Locals + Culture

What does “home” mean to each of us? The question seems simple enough, but the varied answers are unimaginably expansive. A home is built by the shared experiences of those that live inside—the warmth of others, the reflection of solitude, the love sewn into the structure itself.

In trying to get a deeper understanding of what the word means to all of us, I interviewed a few friends who have strong ties to the notion of “home,” to discover how they created their safe space and what went into the process for them. We know that home shelters us while we grow and evolve--that it can serve as something of a safety net while our lives continually change. That it is truly an expression of our very selves.

In interviewed my good friend Pearl (Chelsea) Laterza, a local hairstylist at Green Salon & Stef’s Barbershop, and it was an eye-opening chat. She sees the world differently than most...she has something of a softer look on life, and much of that has been shaped by shared experiences with others in past homes.

"I love my front porch because it's very transparent and feeds my extroversion."

Samuel Green: Describe to me a place you lived that has really stuck...that has given you the truest feeling of "home."

Pearl Laterza: I have lived a lot of places. I lived in my tent for over a year of my life, I’ve lived in a chicken coop, I’ve lived under staircases, and in cellars, because I was more interested in travel and experience than finding a stationary home for a lot of my life. I had to really think of where I refined that value system. For five years, I lived in this house called "The Wild Animal House." It's by the downtown library. It used to be an old milk store, so it has a very unique storefront appearance...built in the 1920s or 1930s or so. We had people in every room. There was a permaculture garden that took over the whole yard. We did this thing called "food, not bombs," where we would get free food that was expired from the grocery store, so I didn’t spend a single dime on food. We had so many people there...it was so cheap, I swear some days I would spend no money at all. We worked together, played together, did community activism together. We made art together, we read together, we watched movies together, we went out and danced together, we’d clean the house together. So that was the place where I really refined my values and decided what "home" meant to me. That was probably the most significant amount of time I spent in one place too.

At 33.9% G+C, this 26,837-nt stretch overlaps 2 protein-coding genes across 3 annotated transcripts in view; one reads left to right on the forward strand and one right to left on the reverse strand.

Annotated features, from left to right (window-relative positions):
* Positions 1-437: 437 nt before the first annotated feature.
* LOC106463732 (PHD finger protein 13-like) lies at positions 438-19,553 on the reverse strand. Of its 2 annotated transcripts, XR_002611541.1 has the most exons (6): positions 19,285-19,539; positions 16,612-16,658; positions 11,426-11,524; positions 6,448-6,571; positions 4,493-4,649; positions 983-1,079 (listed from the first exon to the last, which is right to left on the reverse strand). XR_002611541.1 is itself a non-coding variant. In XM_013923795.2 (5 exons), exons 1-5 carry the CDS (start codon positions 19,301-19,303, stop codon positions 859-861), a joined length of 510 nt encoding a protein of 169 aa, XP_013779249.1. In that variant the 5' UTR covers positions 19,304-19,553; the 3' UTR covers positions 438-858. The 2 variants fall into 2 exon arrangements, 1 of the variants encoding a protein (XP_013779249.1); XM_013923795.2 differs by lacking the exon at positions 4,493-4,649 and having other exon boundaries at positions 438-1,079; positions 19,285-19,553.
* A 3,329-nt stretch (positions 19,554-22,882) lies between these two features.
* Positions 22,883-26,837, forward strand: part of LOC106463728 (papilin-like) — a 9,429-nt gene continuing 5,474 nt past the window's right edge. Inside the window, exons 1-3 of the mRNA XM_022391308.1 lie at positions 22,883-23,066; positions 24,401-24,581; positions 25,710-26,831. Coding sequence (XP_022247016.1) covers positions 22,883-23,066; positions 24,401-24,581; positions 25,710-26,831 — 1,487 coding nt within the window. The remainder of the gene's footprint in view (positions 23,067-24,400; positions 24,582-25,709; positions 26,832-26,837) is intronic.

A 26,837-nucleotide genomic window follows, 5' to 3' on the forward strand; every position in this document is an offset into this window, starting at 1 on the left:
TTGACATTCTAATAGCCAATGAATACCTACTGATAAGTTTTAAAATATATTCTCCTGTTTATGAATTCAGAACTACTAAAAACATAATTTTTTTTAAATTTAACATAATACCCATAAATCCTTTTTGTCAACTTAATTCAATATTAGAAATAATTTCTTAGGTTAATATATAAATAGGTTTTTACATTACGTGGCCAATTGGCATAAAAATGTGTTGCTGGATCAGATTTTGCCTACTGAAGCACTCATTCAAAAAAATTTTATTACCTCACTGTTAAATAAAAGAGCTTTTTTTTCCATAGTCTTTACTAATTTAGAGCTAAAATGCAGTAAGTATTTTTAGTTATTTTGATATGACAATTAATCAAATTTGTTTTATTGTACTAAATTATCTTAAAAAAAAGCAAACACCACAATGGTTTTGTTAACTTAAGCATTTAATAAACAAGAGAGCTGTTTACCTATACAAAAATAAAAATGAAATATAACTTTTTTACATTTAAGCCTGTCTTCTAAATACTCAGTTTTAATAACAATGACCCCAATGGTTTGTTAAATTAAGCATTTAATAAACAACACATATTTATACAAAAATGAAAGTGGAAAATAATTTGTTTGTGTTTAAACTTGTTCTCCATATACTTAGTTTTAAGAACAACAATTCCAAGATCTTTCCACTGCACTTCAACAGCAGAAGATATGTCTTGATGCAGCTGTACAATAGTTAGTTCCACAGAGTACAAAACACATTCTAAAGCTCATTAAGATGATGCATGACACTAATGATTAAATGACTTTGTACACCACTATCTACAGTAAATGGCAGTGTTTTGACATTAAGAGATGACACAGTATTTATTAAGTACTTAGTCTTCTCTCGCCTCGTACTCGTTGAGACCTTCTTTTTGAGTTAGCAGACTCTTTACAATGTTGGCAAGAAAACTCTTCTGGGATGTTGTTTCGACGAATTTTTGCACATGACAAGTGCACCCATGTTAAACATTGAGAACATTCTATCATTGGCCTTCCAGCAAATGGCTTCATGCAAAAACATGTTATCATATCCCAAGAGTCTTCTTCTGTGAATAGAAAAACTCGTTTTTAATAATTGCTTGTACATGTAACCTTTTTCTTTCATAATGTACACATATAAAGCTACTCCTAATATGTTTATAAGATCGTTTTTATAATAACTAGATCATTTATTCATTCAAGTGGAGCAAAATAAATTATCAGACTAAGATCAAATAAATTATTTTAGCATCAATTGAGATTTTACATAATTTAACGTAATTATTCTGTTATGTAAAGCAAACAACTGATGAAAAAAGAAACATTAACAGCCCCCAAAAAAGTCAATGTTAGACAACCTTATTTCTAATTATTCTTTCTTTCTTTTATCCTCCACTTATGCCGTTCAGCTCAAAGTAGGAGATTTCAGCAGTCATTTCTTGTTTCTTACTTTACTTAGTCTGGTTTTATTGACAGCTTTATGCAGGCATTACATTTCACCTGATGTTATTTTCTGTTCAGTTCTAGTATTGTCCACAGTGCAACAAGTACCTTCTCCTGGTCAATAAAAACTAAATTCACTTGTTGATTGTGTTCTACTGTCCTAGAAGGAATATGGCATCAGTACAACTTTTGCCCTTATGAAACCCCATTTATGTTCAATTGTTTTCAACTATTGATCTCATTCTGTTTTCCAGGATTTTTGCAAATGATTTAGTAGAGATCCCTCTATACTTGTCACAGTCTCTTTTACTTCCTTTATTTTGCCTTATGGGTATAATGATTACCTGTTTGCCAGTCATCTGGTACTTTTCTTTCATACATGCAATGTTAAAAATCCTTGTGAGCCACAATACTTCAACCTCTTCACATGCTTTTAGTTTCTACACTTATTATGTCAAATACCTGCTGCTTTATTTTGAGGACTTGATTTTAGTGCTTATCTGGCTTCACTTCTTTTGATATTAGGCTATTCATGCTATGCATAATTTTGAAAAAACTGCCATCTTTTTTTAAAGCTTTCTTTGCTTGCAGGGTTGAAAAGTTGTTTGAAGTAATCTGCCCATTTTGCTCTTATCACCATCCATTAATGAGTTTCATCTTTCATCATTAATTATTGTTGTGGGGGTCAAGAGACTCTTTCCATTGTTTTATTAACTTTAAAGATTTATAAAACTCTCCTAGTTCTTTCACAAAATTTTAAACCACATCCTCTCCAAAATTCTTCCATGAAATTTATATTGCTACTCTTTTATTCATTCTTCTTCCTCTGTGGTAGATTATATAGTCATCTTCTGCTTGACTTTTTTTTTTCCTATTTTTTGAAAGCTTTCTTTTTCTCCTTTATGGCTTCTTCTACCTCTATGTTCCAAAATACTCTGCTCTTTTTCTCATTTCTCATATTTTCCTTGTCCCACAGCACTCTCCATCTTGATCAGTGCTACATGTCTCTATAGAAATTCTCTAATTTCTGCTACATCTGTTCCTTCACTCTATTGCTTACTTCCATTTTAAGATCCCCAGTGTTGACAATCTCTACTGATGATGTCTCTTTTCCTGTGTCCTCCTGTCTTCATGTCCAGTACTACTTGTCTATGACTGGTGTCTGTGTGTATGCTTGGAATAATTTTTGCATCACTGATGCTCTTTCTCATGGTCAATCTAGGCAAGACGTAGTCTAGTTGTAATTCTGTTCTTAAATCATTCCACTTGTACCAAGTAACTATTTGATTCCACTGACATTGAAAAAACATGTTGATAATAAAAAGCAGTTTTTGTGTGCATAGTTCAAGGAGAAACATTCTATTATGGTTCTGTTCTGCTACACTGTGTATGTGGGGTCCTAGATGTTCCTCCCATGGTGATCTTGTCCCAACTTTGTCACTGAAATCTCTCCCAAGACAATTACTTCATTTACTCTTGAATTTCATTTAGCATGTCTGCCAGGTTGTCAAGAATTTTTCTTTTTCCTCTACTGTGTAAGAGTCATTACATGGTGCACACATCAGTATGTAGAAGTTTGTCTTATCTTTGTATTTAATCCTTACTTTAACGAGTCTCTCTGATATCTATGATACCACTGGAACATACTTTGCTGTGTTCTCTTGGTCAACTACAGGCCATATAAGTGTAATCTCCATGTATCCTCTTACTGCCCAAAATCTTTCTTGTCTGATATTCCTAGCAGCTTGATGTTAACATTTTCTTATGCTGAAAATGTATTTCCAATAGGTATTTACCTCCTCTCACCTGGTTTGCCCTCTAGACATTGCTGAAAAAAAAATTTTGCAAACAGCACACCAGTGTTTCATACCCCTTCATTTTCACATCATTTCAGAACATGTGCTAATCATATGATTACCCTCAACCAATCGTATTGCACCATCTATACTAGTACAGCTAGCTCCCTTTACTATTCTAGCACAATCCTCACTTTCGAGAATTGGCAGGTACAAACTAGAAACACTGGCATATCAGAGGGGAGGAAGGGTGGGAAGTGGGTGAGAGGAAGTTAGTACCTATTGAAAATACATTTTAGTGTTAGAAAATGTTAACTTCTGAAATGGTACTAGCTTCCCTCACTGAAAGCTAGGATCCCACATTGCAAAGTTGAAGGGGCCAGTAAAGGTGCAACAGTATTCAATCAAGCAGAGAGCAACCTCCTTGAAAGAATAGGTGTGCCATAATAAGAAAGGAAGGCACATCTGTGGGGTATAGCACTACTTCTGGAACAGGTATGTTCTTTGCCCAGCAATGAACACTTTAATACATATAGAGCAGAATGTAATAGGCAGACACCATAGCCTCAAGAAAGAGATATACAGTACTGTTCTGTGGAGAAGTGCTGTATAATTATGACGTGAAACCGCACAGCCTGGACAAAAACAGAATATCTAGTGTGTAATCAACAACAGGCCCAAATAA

SG: In a scenario with endless possibilities (wherein you have no financial limitations), describe how your home might look/feel:

PL: I like complete self-functioning, where everything is moving on its own. So the house is heating and cooling itself based on the seasons, the temperature, where all the windows are placed, and trying to not plug in electrical items. I love the Earthships in New Mexico. They do a sick grey-water system where they start with the sink, then the sink water goes to the secondary water, like toilets. From there, it goes to the garden, so you can grow some vegetables and herbs. I like low fossil-fuel usage with max functionality in one space.

SG: What room in your home makes you feel the most "you," and why?

PL: Ok, since it's my own place, all of them! But, the one that I feel the most "me" in? My bedroom is the runner up, and the first is my front porch. That is where I spend most of my time. It's where I eat most of my meals, drink most of my drinks, and smoke most of my smokes. I just sit and chat with the passers-by all day and listen to music. I’ll hold work meetings there. I love my front porch because it's very transparent and feeds my extroversion.

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